Judge Patrick Bromely can't wait for the franchise's next entry, Son of Still Yet Another Stakeout Again.
They're on the lookout for thrills, action and adventure.
There's something remarkably candid about even the title of the 1993 buddy cop comedy Another Stakeout (the sequel to the surprise 1987 hit Stakeout). It's as though even the writers and the studio have thrown up their arms and admitted defeat: "Yes, we know. It's another Stakeout. Here you go. Another Stakeout." It's that same half-hearted spirit that carries all the way through the movie—everyone's back, but they're just going through the motions.
Another Stakeout reunites all the principal cast and crew from Stakeout: director John Badham, screenwriter Jim Kouf and stars Richard Dreyfuss and Emilio Estevez. They play police officers/partners Chris Leece and Bill Reimers, respectively, and this time around are assigned to stake out a federal witness (Cathy Moriarty, Raging Bull) who's gone missing after an assassination attempt. They're paired up with assistant D.A. Gina Garrett (Rosie O'Donnell, The Flintstones), posing as a family as they watch over the neighbors (Dennis Farina and Marcia Strassman), hoping to find the witness before the killer who's after her has a chance to finish the job.
There's nothing particularly wrong with Another Stakeout, save for the fact that it probably shouldn't exist. Stakeout was fun enough—the kind of happy surprise that was better than it had any real right to be—but I can't imagine there was a huge segment of the population clamoring for a follow-up. And yet, a follow-up is just what we got six years later, and it lacks the element of surprise that made Stakeout any fun. The chemistry between Dreyfuss and Estevez—the best part of the Stakeout movies—is still very much present, and the choice to throw Rosie O'Donnell into the mix helps to keep things fresh and funny, but the movie is easily a half hour too long and has nothing else new to offer. Worst of all, though, is that it's missing the through line of the original movie: Dreyfuss's budding romance with Madeline Stowe, the woman he was staking out. Not only did that give the film a narrative spine, but even allowed for elements of farce at times (in particular, a scene where Dreyfuss has to sneak out of the house unnoticed the morning after they sleep together). The characters in Another Stakeout don't really want anything; sure, Stowe shows up for an extended cameo so there can be some nonsense about whether or not Dreyfuss will marry her, but that just doesn't cut it. The only suspense in Another Stakeout is if the cops will find the witness and solve the case, and since this is a movie, we pretty much know the answer to that one.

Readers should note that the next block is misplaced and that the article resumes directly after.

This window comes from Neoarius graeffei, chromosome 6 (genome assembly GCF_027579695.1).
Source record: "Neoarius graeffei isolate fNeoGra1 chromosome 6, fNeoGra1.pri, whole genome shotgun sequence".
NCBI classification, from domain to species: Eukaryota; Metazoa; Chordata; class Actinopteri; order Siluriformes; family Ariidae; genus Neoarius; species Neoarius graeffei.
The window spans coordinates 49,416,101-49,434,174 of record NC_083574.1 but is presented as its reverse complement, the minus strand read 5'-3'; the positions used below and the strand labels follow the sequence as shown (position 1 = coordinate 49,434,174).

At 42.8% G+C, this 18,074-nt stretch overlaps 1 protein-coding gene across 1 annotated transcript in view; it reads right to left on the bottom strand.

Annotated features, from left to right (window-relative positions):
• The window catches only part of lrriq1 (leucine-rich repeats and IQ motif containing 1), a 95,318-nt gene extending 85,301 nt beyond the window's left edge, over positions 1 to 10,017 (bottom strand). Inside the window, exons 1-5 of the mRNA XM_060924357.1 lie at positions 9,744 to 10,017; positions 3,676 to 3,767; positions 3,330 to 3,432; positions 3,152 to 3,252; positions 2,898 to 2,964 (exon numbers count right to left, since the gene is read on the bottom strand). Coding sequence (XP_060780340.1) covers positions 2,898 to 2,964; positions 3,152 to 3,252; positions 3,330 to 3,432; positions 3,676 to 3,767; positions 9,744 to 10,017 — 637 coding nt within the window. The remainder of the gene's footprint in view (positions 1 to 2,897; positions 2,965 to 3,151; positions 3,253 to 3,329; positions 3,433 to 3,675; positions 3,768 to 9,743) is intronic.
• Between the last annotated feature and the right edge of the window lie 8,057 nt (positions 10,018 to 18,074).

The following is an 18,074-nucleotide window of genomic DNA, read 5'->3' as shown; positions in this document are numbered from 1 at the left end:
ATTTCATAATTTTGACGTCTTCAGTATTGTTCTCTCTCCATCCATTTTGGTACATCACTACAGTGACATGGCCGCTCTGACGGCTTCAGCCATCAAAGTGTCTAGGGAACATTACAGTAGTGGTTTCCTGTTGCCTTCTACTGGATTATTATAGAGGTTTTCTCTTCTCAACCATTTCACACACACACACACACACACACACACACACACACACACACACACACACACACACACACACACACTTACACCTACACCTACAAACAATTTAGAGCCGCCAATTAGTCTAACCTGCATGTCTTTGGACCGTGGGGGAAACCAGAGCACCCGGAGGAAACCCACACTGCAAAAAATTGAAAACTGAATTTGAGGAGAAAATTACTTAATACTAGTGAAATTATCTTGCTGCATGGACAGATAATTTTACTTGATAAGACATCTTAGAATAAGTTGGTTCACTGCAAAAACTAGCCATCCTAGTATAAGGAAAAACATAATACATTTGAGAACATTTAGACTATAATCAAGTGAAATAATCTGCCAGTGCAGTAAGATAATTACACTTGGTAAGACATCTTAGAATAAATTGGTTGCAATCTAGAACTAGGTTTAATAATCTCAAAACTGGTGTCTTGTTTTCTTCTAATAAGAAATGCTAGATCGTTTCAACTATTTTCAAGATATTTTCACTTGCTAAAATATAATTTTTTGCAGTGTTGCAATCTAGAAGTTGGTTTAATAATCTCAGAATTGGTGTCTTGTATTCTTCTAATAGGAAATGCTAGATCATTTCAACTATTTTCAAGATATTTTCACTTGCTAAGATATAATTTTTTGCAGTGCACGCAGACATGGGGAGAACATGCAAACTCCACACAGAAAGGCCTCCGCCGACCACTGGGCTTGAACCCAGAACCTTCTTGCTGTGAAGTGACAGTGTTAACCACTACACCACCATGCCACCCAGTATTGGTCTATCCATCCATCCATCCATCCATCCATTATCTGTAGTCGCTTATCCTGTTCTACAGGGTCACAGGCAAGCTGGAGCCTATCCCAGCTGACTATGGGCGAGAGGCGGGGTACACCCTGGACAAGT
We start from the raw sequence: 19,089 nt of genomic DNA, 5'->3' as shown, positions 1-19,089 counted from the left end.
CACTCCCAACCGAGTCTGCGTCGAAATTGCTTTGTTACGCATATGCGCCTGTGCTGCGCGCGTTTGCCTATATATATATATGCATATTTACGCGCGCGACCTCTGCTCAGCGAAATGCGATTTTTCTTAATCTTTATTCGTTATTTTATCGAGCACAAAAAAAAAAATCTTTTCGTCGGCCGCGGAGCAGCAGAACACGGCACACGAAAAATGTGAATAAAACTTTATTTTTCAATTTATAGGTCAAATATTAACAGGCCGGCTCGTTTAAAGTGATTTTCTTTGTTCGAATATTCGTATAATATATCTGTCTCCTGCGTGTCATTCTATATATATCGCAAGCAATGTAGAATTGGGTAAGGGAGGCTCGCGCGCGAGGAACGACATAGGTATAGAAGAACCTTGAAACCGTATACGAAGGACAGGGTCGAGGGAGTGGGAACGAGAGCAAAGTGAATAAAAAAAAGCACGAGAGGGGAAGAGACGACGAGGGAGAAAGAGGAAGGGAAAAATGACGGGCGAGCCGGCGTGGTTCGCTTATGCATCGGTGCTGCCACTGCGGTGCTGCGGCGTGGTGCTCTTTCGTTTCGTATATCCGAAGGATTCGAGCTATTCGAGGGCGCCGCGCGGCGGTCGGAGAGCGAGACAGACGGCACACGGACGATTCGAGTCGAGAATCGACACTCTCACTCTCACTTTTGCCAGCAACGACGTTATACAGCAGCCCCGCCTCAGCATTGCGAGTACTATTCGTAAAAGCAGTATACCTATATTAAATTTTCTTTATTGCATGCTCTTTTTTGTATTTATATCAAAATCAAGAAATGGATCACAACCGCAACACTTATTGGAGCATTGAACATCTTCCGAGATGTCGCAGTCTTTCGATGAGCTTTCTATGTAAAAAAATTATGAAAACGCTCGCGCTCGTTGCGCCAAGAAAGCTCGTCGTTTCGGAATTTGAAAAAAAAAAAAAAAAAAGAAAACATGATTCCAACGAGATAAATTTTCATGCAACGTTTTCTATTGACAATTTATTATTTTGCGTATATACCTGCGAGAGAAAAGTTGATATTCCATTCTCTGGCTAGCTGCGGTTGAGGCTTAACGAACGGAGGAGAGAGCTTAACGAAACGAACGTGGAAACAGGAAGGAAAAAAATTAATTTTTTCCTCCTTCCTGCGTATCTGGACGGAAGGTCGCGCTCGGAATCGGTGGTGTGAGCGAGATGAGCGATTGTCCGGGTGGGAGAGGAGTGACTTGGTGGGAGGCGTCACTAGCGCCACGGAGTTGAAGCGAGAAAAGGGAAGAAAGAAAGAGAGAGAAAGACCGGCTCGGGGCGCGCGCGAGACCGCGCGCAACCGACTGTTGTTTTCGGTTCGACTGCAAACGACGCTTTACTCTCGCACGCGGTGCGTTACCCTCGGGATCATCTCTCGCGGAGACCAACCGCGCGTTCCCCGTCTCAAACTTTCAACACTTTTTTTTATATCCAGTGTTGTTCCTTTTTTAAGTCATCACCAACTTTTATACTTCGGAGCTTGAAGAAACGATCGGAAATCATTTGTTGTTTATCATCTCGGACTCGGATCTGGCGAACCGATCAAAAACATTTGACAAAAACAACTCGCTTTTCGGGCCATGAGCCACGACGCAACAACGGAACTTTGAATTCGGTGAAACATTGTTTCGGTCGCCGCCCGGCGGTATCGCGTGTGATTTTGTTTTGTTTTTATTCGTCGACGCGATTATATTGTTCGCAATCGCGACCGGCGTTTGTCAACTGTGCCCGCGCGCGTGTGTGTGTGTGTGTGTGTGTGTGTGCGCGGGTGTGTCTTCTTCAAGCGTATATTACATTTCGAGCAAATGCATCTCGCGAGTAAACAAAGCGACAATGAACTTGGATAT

Another Stakeout arrives on Blu-ray courtesy of Mill Creek as part of their first wave of releases of catalogue titles from Touchstone and Hollywood Pictures. Though Blu-ray is still a relatively new format, we're already seeing it become watered down with catalogue releases (from Mill Creek and Echo Bridge, who took over Dimension's library) that are inexpensive and inconsistent in quality. Luckily, Another Stakeout is one of the better of these releases: the 2.35:1, 1080p image is by no means great, but it's decent enough and still makes for an upgrade over the standard DVD release. Black levels and skin tones are inconsistent, some shots are occasionally soft and banding is visible from time to time. Overall, though, the movie looks fine and shouldn't distract from the enjoyment of any viewer—especially at this price point (the disc can be found for around $5). The 2.0 lossless audio track does the job, but remains mostly flat and lacking in any dynamics. Dialogue is audible, but the action beats lack much dimension. There are no subtitles or extra features.
While there aren't any major strikes against Another Stakeout, there also aren't many reasons to recommend it. It's the kind of movie that's best enjoyed when you stumble across it on cable late one night, or as the afternoon movie on a rainy Sunday. It's not really the kind of movie you put on by choice, meaning I'm not entirely sure it belongs on anyone's shelf. That said, the banter between Estevez and Dreyfuss makes it entertaining enough. For the price of a combo at McDonald's, you could do worse.
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Scales of Justice
Studio: Mill Creek Entertainment
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